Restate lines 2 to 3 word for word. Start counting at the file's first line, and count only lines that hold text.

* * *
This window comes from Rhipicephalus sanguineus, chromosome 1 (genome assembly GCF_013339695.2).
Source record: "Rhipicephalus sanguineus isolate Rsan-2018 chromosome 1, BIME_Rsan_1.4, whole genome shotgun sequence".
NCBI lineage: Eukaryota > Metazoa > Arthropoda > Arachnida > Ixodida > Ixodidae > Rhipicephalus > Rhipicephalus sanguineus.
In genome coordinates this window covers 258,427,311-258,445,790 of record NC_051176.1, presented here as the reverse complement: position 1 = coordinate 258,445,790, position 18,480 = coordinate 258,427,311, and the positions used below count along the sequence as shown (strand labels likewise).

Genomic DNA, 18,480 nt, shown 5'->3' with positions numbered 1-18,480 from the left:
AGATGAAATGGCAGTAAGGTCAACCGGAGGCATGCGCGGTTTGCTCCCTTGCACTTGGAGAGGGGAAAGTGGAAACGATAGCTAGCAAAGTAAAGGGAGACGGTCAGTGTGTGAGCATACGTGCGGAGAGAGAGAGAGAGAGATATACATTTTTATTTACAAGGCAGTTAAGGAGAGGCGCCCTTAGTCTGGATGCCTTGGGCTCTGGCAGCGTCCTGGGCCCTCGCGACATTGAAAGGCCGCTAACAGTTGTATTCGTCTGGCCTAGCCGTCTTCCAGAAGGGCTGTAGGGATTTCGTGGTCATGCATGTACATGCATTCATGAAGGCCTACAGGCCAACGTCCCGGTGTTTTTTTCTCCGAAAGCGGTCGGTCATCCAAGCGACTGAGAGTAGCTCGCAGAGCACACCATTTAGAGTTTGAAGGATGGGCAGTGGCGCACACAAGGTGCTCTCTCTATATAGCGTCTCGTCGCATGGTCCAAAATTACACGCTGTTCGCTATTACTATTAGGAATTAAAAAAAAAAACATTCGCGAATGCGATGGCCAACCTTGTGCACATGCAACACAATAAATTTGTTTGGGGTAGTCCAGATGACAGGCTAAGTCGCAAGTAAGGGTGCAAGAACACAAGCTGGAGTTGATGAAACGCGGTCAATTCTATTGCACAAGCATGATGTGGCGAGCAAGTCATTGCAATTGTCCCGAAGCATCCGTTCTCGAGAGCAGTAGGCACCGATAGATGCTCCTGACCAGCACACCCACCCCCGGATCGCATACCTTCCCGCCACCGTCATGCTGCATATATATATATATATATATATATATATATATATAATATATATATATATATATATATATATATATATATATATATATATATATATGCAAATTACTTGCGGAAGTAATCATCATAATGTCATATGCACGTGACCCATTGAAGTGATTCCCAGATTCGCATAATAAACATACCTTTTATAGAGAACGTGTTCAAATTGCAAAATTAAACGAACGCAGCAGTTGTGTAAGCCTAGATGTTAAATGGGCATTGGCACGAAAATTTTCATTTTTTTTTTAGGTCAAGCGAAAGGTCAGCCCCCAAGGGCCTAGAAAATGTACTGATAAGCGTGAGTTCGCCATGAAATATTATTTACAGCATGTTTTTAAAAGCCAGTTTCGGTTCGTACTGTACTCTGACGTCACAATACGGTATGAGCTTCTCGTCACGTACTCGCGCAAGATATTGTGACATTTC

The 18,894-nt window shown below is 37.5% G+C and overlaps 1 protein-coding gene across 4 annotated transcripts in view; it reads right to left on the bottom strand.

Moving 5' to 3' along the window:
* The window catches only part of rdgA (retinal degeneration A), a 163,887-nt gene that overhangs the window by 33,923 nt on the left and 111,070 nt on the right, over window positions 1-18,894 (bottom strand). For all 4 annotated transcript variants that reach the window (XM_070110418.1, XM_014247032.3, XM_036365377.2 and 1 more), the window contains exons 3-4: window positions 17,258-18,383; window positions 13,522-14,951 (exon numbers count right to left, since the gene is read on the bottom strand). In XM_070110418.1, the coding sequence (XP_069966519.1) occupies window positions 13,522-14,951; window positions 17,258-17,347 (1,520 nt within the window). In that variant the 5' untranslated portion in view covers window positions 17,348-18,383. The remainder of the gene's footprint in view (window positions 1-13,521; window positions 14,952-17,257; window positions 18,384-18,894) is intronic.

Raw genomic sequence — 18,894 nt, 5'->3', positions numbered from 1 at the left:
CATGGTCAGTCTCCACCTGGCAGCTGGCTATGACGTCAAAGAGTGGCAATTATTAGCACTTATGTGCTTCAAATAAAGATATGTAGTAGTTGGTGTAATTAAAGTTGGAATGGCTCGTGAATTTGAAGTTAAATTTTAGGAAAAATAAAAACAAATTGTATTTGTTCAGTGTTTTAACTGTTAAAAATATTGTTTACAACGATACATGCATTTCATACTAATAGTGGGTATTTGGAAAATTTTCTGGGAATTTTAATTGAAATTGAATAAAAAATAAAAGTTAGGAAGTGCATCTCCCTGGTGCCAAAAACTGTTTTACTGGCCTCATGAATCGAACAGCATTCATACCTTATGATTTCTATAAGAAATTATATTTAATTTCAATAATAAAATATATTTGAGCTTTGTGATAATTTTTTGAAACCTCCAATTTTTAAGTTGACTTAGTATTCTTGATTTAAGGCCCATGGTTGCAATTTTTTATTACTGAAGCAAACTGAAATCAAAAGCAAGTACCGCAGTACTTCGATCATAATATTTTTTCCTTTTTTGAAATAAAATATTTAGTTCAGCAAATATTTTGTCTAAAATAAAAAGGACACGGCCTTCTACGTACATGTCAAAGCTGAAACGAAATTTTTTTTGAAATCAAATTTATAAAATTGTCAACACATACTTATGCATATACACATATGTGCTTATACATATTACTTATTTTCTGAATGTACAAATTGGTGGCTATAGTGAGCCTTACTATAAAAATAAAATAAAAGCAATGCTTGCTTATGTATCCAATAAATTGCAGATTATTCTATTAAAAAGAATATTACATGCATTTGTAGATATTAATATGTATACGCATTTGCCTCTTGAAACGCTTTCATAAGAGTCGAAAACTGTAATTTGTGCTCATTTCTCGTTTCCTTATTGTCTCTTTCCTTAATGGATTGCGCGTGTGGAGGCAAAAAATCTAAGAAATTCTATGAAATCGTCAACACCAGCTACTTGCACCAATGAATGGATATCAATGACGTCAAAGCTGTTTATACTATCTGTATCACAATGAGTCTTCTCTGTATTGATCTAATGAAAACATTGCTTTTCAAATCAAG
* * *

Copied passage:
Source record: "Rhipicephalus sanguineus isolate Rsan-2018 chromosome 1, BIME_Rsan_1.4, whole genome shotgun sequence".
NCBI lineage: Eukaryota > Metazoa > Arthropoda > Arachnida > Ixodida > Ixodidae > Rhipicephalus > Rhipicephalus sanguineus.